Theater Review: As You Like It by the Queens Players

Some secrets are more secret than others. The other day I was 115 feet below ground, inside Secret Caverns in upstate New York, marveling at the attraction's 100-foot underground waterfall. Man, is that loud. With abundant, fanciful advertising signage rippling for miles along the nearby roads, Secret Caverns are surely the least secret caverns in these United States.

A bit harder to find is the Secret Theatre. Located in the Long Island City neighborhood of Queens, NY, the Secret Theatre is not far from well-known cultural institutions like P.S. 1 and Silvercup Studios. But the two-year-old space is tucked away under the shadow of the elevated number 7 train, set back from a night-desolate street through a loading dock, indicated by a single sign, then another half-hidden sign, then through a lightly marked door… you get the picture.

Manhattan snobs, check your snobbery at that door. The Secret Theatre's current production of Shakespeare's popular comedy As You Like It is as good as any Off Off Broadway Shakespeare you'll find on the more glittery side of the East River, and better than most.

The Queens Players, resident at the Secret, are not to be confused with the Queen's Company, which presents Shakespeare with all-female casts and anachronistic bursts of pop music. This As You Like It does not lure (or repel) with experimental casting or unorthodox interpretation. Extraordinarily well directed by Greg Cicchino, it triumphs with more or less pure Shakespeare.

We'll probably never know whether the Bard's inability to use female actors had anything to do with his attraction to stories that involved young maids disguising themselves as swains. What we can safely say, reinforced by the elastic Claire Morrison's animated and expert performance here, is that Rosalind is one of Shakespeare's most fully realized and interesting female characters.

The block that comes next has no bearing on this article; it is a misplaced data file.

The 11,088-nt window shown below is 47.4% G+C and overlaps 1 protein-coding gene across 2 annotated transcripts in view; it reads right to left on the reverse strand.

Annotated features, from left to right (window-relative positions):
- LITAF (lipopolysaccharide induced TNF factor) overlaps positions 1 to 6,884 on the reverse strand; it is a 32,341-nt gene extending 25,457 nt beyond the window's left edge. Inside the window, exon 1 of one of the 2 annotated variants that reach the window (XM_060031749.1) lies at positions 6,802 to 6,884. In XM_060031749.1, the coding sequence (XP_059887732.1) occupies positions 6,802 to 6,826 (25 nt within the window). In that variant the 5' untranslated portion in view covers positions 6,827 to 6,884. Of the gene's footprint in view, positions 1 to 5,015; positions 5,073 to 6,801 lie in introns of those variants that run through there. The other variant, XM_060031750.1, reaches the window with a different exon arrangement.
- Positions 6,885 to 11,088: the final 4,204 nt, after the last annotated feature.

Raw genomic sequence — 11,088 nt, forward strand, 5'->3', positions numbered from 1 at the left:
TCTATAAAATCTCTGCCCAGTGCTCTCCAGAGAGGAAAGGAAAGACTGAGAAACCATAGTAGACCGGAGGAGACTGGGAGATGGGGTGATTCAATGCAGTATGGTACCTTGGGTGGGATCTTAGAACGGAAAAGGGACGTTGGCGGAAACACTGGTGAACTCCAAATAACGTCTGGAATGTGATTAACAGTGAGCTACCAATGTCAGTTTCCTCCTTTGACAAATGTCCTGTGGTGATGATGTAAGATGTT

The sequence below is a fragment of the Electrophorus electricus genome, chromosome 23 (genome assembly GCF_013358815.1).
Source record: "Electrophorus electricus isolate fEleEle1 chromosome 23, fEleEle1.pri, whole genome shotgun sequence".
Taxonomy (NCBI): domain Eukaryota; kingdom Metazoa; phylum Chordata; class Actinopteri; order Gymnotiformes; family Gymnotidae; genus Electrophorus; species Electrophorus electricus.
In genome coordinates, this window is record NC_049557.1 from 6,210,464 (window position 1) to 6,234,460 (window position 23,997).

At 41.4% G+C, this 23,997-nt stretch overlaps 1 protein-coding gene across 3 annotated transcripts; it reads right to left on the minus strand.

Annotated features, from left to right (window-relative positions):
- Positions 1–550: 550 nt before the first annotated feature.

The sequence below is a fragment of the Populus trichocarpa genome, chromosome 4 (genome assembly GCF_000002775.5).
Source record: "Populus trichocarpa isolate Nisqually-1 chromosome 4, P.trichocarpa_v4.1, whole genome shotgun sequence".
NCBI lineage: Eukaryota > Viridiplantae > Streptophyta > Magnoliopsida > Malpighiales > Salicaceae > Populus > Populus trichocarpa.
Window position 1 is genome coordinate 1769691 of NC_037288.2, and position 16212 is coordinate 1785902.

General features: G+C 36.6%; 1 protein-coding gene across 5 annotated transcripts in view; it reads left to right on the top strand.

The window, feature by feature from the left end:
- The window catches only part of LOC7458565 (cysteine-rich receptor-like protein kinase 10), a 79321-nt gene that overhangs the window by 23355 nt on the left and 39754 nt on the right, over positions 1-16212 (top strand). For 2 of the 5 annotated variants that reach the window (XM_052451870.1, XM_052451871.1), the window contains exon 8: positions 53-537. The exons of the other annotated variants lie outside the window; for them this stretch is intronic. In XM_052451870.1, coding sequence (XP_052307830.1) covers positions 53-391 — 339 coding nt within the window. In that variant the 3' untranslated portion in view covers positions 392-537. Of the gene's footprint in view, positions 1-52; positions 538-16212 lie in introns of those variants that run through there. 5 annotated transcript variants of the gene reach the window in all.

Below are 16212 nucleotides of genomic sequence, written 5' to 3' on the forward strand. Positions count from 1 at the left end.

Banished from the court of the usurping Duke Frederick, she flees into the Forest of Arden accompanied by her moody cousin Celia (the comically smoldering Melisa Breiner-Sanders) and the court Fool, Touchstone (the magnificent Daniel Smith, here channeling John Cleese.)

The forest, also the hiding place of Rosalind's beloved and already banished father, Duke Senior, and his band of loyalists, is at first a "desert" of hunger and exhaustion to the newcomers. But the upbeat Duke (the appropriately stentorian Timothy J. Cox, who also plays the usurper) has fashioned it into a pastoral realm of merry ease, removed from the stresses of court (read: modern) life. Yet the forest's fantastical aura also makes it a fit setting for the play's most famous passage, the "All the world's a stage" speech. Uttered by the melancholy Jaques, it is, among other things, the ultimate exposition of life's meaninglessness. Yet Jaques (Chris Kateff in a knife-sharp performance) is a man apart. Both mocked and humored by the other men of the Duke's company, he cannot, even to the bitter end, share in the rough optimism of his lord, nor the love-soaked banterings and witticisms of the young lovers prancing abundantly about.

And love and wit do triumph. If, as Touchstone lectures, "The truest poetry is the most feigning," it is nonetheless the rhymes carved in the trees by Rosalind's swain, the passionate, lovelorn Orlando (an effective Anthony Martinez), that keep hope burning, not to mention the story.